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27 of 37 people found the following review helpful By M. L. Reynolds on January 25, 2008
Format: Hardcover Verified Purchase
Professor Harrington provides a masterful synthesis of Mind-Body Medicine. I was a skeptical chemist who spent most of his working life in the midwest before moving to the San Francisco Bay Area. For five years I looked askance at the smorgasbord of alternative healing that flourishes here. Eventually a new wife persuaded me to try acupuncture for tennis elbow. I have not looked back. I claim no miracle cures but do now have the glimmerings of understanding my mind-body as a marvellously inter-connected system with endless possibilities for feedback from every sensory modality. Harrington has great understanding of the mind-body system. The rigor of her approach and the clarity of her writing style make The Cure Within both thought provoking and a delight to read.

Lance Reynolds
Alameda, CA
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5 of 7 people found the following review helpful By Etienne ROLLAND-PIEGUE on September 24, 2010
Format: Paperback
My method for choosing books can be summed up by a single word: serendipity. I like to give chance a chance. To be true, I have my preferences. I like to read scholarly books in history, economics, social science, and international relations. But within these broad categories, I let myself be guided by personal whim and fortuitous encounters. A catchy title, an elegant book cover, or the blurbs by people I trust on the back jacket, can carry the day. I confess I am even sometimes influenced by Amazon reviews.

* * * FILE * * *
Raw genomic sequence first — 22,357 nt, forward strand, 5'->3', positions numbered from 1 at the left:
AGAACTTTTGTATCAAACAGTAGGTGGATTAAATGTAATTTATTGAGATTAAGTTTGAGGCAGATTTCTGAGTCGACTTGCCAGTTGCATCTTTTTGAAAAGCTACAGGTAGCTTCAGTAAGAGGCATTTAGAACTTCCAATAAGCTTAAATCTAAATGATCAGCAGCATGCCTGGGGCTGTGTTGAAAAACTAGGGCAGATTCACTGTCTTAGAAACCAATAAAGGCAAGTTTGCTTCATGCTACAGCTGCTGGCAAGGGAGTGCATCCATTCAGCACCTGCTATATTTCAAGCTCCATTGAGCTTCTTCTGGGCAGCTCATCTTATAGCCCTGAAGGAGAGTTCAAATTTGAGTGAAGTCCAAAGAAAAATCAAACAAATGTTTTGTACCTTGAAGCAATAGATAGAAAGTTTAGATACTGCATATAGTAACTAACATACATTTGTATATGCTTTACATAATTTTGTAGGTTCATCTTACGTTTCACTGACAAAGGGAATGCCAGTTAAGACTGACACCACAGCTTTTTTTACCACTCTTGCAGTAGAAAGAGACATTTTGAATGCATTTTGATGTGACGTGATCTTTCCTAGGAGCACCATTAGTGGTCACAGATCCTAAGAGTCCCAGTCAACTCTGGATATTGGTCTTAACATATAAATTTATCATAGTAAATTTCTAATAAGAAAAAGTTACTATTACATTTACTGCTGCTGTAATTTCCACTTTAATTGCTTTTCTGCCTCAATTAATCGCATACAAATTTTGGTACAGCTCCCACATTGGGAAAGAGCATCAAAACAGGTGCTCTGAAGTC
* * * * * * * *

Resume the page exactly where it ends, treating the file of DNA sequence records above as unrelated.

I had every reason not to pick up that book. The cover page, with the hand of a Buddha statue in a meditative position, evoked Eastern spirituality and esoteric rituals, things that leave me rather insensitive. The title reinforced that cautious impression, as The Cure Within could be construed either as a self-help manual or the tale of an inner journey, two categories I prefer to avoid. But here was the subtitle, A History of Mind-Body Medicine, which included two categories--history and medicine--that feature in my tag list. So I figured there was something for me in this book. I wasn't disappointed.

It is not easy to explain what this book is about. The expression "mind-body medicine" may not be familiar to all readers. It certainly wasn't for me. There is no obvious equivalent in my native language (I never heard of "la médecine du corps et de l'esprit"), and other terms that relate to the same field (psychosomatic medicine, behavioral medicine, holistic medicine, new age medicine, spiritual healing...) are either dated, limited to specialists, or code words for alternative practices only loosely related to medicine. As Anne Harrington explains, mind-body medicine is a rather new concept.